Good Fires Help Prevent Bad Ones
March is Mississippi Wildfire Prevention Month
In late February, Gov. Tate Reeves issued a proclamation naming March as “Wildfire Prevention Month” in Mississippi.
Over the last decade, March has one of the highest wildfire occurrence rates of the year due to the transition from winter to spring, dry vegetation and windy days. In fact, the first two days of March this year saw more than 25 wildfires that burned over 2,220 acres across the state.
“Human error and carelessness is the primary cause of wildfires in Mississippi,” said Russell Bozeman, Mississippi Forestry Commission (MFC) state forester. “When using fire, we ask that people burn responsibly and take the proper precautions to prevent the fire from becoming a wildfire.”
Whether it’s not burning on windy days or choosing a safe burn site, Mississippians can help reduce the chance of wildfire by taking care when burning outdoors. For tips on how you can help prevent wildfires, visit PreventWildfiresMS.com.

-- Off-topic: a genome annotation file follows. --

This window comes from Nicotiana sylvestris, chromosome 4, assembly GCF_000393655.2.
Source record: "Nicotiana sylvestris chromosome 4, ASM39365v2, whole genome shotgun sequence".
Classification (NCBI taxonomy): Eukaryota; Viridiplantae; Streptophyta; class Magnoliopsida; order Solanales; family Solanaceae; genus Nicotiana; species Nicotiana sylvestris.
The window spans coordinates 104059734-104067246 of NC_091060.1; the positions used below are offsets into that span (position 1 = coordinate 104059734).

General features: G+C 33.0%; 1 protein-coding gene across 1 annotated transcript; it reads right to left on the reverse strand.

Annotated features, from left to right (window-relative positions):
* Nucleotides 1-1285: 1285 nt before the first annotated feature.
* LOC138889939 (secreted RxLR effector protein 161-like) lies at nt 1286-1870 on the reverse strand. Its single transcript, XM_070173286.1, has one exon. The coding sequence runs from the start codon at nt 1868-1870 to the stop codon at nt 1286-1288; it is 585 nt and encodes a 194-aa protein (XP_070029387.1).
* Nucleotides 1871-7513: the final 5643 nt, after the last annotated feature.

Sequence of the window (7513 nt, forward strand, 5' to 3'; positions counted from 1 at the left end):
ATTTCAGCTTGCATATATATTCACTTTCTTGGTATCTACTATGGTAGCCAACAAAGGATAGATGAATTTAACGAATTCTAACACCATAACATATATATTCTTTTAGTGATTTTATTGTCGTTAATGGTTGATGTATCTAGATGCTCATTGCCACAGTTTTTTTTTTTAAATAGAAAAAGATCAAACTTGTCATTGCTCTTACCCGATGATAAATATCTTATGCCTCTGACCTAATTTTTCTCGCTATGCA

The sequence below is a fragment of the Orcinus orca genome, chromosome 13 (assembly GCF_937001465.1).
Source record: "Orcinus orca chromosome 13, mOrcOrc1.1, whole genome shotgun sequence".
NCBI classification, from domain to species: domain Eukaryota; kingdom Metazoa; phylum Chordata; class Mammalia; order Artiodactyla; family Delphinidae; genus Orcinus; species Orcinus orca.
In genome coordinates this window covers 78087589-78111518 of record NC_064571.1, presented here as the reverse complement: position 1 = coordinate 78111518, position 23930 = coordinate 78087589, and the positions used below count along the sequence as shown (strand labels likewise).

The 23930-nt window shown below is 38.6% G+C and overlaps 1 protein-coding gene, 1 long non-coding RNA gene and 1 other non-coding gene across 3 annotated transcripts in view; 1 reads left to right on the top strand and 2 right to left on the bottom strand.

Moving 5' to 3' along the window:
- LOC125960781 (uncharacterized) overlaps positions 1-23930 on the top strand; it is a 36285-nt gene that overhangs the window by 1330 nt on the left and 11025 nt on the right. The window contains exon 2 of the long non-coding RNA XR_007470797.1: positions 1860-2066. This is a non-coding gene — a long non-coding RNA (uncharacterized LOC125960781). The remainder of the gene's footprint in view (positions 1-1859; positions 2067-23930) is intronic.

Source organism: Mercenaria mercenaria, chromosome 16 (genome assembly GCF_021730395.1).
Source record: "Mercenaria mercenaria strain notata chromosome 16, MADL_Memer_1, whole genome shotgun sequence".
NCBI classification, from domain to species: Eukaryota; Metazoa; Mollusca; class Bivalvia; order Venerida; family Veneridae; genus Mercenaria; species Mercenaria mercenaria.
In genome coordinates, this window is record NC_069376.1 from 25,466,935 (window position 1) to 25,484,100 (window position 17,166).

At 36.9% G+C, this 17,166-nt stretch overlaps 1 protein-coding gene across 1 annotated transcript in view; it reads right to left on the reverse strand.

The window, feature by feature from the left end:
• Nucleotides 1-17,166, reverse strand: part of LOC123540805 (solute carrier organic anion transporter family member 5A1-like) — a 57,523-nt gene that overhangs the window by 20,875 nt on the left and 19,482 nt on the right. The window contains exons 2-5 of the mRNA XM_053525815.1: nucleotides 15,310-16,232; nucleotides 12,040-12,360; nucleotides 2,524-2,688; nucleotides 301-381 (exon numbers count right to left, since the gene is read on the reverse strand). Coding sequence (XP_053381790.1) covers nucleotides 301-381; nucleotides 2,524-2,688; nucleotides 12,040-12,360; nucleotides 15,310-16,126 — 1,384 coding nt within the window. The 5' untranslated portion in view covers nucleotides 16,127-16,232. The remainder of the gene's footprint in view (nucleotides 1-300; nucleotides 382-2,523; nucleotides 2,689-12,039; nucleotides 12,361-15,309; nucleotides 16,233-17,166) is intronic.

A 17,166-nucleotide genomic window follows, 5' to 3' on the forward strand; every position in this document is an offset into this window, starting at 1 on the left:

There is also another tool available to the MFC and landowners to help reduce the risk of catastrophic wildfires – prescribed fire.
Prescribed fire, also known as a controlled burn, refers to the controlled application of fire by a team of fire experts under specified weather conditions that helps restore health to fire-adaptive environments.
“Prescribed fire is one of the most effective forest management tools the MFC has,” Bozeman said. “Additionally, prescribed fire, when properly applied to a landscape, can significantly reduce the chance of catastrophic wildfires.”
“Wildfire prevention requires a multifaceted approach, and it takes everyone working together.”
Prescribed fire safely reduces excessive amounts of brush, shrubs and trees from the understory. By having a prescribed fire plan for their property, landowners continuously reduce the amount of fuel available should a wildfire start. Less fuel means less chance of a wildfire reaching a catastrophic level.
“Wildfire prevention requires a multifaceted approach, and it takes everyone working together,” said Bozeman. “The MFC uses prescribed fire as a way to help reduce the chance of large scale wildfires, but we also ask the public to use extreme caution when burning outside.”
Read more about Prescribed Fire.
To contact our office of Public Outreach, please call (601) 359-2795.